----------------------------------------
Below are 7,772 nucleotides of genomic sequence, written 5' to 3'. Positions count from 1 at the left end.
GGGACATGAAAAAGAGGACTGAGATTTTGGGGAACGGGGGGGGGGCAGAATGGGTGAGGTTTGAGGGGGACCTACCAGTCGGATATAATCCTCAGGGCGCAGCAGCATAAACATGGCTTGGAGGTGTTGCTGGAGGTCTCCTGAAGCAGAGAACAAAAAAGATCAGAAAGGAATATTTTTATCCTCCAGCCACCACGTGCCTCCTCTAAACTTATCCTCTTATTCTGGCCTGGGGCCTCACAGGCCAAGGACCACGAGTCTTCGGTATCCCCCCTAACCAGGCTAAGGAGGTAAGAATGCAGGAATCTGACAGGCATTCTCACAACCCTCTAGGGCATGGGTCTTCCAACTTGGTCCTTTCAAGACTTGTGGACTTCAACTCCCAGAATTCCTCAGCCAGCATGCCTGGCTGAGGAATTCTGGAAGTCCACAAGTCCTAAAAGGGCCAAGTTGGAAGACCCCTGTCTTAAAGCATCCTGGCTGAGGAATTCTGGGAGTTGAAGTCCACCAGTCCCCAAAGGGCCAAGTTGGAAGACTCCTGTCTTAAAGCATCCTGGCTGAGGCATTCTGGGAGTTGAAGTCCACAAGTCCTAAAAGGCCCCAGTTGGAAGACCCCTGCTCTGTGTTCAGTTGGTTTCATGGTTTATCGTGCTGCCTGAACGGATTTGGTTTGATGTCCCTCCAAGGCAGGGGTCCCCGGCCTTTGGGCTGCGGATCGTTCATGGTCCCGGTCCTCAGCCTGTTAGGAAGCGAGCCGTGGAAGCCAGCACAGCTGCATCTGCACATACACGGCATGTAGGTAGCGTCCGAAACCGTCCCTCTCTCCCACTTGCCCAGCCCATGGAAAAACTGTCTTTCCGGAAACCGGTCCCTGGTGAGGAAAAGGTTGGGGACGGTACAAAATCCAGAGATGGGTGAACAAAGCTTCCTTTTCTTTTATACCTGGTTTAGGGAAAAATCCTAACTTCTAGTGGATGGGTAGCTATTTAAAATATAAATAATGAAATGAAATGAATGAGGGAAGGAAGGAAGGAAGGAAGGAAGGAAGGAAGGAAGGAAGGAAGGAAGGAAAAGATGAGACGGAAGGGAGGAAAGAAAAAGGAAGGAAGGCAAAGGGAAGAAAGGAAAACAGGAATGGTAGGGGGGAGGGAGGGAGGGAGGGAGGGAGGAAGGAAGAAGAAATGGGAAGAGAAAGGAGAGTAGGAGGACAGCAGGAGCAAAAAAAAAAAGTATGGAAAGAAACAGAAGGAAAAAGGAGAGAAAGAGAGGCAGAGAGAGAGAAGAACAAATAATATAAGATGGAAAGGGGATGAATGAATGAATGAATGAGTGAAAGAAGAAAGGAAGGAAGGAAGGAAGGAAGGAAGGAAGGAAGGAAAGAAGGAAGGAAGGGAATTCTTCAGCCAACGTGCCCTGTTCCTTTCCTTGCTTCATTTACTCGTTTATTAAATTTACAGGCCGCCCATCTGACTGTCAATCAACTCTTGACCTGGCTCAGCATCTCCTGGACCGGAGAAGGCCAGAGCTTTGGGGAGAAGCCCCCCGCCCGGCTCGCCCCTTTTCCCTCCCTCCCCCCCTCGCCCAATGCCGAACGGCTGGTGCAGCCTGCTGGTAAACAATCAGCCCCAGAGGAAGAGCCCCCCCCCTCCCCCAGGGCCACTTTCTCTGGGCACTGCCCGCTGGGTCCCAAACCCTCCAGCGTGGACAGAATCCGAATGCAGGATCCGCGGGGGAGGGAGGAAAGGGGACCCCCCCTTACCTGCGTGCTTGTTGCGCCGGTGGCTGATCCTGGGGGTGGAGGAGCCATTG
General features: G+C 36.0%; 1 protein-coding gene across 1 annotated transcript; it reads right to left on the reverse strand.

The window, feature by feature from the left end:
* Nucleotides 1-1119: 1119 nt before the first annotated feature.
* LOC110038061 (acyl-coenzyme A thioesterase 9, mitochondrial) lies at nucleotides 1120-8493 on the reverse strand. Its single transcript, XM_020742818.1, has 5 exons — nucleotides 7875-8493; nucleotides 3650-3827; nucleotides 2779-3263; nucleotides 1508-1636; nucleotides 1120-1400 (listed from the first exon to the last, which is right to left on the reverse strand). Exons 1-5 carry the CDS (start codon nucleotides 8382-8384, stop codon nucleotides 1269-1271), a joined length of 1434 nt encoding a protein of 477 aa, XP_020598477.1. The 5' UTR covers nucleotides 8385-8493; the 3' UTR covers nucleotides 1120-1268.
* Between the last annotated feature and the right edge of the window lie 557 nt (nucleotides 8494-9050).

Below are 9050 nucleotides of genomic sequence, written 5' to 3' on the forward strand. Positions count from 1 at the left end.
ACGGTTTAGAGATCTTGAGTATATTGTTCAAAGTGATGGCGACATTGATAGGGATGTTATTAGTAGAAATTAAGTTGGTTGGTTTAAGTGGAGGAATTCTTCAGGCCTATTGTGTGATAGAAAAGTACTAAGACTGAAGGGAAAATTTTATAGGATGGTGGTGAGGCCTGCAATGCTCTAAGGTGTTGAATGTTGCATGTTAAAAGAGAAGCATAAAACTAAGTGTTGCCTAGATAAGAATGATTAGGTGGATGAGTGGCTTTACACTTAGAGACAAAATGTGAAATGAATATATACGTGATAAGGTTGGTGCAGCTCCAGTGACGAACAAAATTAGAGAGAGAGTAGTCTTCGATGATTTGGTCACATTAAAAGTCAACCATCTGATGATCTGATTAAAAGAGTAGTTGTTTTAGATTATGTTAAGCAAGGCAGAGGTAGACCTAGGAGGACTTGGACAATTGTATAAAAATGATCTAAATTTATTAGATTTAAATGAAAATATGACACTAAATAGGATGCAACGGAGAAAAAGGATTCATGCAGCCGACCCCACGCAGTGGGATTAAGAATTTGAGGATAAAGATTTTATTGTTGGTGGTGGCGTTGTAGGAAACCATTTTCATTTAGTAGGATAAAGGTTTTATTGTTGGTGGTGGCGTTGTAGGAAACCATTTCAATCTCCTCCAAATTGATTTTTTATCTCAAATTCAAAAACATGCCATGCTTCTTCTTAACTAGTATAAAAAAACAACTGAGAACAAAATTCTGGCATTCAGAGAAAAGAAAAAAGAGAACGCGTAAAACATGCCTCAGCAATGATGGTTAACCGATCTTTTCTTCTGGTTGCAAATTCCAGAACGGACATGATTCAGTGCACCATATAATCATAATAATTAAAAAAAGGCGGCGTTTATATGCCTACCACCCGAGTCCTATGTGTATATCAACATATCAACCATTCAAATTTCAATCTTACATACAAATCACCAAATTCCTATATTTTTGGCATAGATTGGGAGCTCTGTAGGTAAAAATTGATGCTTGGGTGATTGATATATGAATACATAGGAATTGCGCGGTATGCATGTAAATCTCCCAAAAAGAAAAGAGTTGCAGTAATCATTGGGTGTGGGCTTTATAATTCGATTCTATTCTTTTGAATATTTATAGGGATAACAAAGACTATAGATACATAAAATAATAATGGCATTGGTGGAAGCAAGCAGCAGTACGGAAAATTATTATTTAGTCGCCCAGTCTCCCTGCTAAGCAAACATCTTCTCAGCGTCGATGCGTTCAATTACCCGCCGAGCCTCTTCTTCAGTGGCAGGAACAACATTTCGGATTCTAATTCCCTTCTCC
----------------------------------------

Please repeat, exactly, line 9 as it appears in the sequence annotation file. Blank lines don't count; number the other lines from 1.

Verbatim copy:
ACGGTTTAGAGATCTTGAGTATATTGTTCAAAGTGATGGCGACATTGATAGGGATGTTATTAGTAGAAATTAAGTTGGTTGGTTTAAGTGGAGGAATTCTTCAGGCCTATTGTGTGATAGAAAAGTACTAAGACTGAAGGGAAAATTTTATAGGATGGTGGTGAGGCCTGCAATGCTCTAAGGTGTTGAATGTTGCATGTTAAAAGAGAAGCATAAAACTAAGTGTTGCCTAGATAAGAATGATTAGGTGGATGAGTGGCTTTACACTTAGAGACAAAATGTGAAATGAATATATACGTGATAAGGTTGGTGCAGCTCCAGTGACGAACAAAATTAGAGAGAGAGTAGTCTTCGATGATTTGGTCACATTAAAAGTCAACCATCTGATGATCTGATTAAAAGAGTAGTTGTTTTAGATTATGTTAAGCAAGGCAGAGGTAGACCTAGGAGGACTTGGACAATTGTATAAAAATGATCTAAATTTATTAGATTTAAATGAAAATATGACACTAAATAGGATGCAACGGAGAAAAAGGATTCATGCAGCCGACCCCACGCAGTGGGATTAAGAATTTGAGGATAAAGATTTTATTGTTGGTGGTGGCGTTGTAGGAAACCATTTTCATTTAGTAGGATAAAGGTTTTATTGTTGGTGGTGGCGTTGTAGGAAACCATTTCAATCTCCTCCAAATTGATTTTTTATCTCAAATTCAAAAACATGCCATGCTTCTTCTTAACTAGTATAAAAAAACAACTGAGAACAAAATTCTGGCATTCAGAGAAAAGAAAAAAGAGAACGCGTAAAACATGCCTCAGCAATGATGGTTAACCGATCTTTTCTTCTGGTTGCAAATTCCAGAACGGACATGATTCAGTGCACCATATAATCATAATAATTAAAAAAAGGCGGCGTTTATATGCCTACCACCCGAGTCCTATGTGTATATCAACATATCAACCATTCAAATTTCAATCTTACATACAAATCACCAAATTCCTATATTTTTGGCATAGATTGGGAGCTCTGTAGGTAAAAATTGATGCTTGGGTGATTGATATATGAATACATAGGAATTGCGCGGTATGCATGTAAATCTCCCAAAAAGAAAAGAGTTGCAGTAATCATTGGGTGTGGGCTTTATAATTCGATTCTATTCTTTTGAATATTTATAGGGATAACAAAGACTATAGATACATAAAATAATAATGGCATTGGTGGAAGCAAGCAGCAGTACGGAAAATTATTATTTAGTCGCCCAGTCTCCCTGCTAAGCAAACATCTTCTCAGCGTCGATGCGTTCAATTACCCGCCGAGCCTCTTCTTCAGTGGCAGGAACAACATTTCGGATTCTAATTCCCTTCTCC